The seed for the puzzle chair idea came from a cheap end-table my college roommate Phil brought with him from his parents' house. It was made from two squares and a circle of fiberboard, the squares each having been slotted halfway through so that they could interconnect stably to form an 'X' shaped base on which the circular top rested. The top had eight small MDF 'cleats' tacked to its underside which kept it from sliding around on the base. I liked the simplicity, humility, and conceptual elegance of this design, and began to wonder if I could make it any "purer" than it already was.
My first idea was to eliminate the cleats, and the tacking step they required during manufacture, by integrating some kind of alignment means into the profile of the leg- and top-pieces themselves. It occurred to me that tabs extending from the upper surfaces of the legs could interlock with slots cut into the top, preferably around the perimeter. If the length of the tabs was equal to the thickness of the material, an effectively uninterrupted, smooth table surface could be maintained. I made a plant stand using this trick, at some point, and was generally pleased with the result.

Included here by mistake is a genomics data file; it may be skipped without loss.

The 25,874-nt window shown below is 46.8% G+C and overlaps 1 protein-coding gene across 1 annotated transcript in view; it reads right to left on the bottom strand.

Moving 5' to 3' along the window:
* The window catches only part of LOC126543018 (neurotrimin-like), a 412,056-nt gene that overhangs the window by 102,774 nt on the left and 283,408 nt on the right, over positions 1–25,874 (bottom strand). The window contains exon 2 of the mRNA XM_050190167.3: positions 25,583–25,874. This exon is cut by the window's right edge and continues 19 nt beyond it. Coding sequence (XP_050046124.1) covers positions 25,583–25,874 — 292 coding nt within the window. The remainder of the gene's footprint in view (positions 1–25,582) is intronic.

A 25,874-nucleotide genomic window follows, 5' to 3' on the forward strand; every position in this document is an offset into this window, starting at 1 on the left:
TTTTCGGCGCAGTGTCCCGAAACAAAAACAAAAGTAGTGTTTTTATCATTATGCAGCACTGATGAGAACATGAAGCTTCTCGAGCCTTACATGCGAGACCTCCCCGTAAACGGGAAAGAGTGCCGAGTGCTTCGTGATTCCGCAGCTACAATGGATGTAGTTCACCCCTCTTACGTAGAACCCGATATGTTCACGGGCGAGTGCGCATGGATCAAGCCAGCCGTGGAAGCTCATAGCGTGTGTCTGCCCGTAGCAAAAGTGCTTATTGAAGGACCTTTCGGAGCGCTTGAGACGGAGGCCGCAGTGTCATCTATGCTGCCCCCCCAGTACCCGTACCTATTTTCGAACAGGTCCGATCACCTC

I picked up the same idea again upon reading Nomadic Furniture and deciding to design a chair, and it is evident in the first of my two prototypes (below left). The problem I had now was the relatively wasteful use of materials in the original table design; if I wanted to get four of seating height out of a standard sheet of plywood, plus additional material for the back and back-support of each chair, I had to come up with some way to cut down on the area of the leg pieces. My solution, in the first prototype, was to cut the two leg pieces not as solid rectangles, but as U-shapes, with the open end of the Us forming the four legs of the chair, and the closed ends of the Us interlocking in the traditional way. Now, the "dead space" in the middle of the U could be dedicated to other parts of the chair, and in the first prototype I used it to form the two parts which, clamped around back-supports extending from the leg-pieces, would form the back of the chair.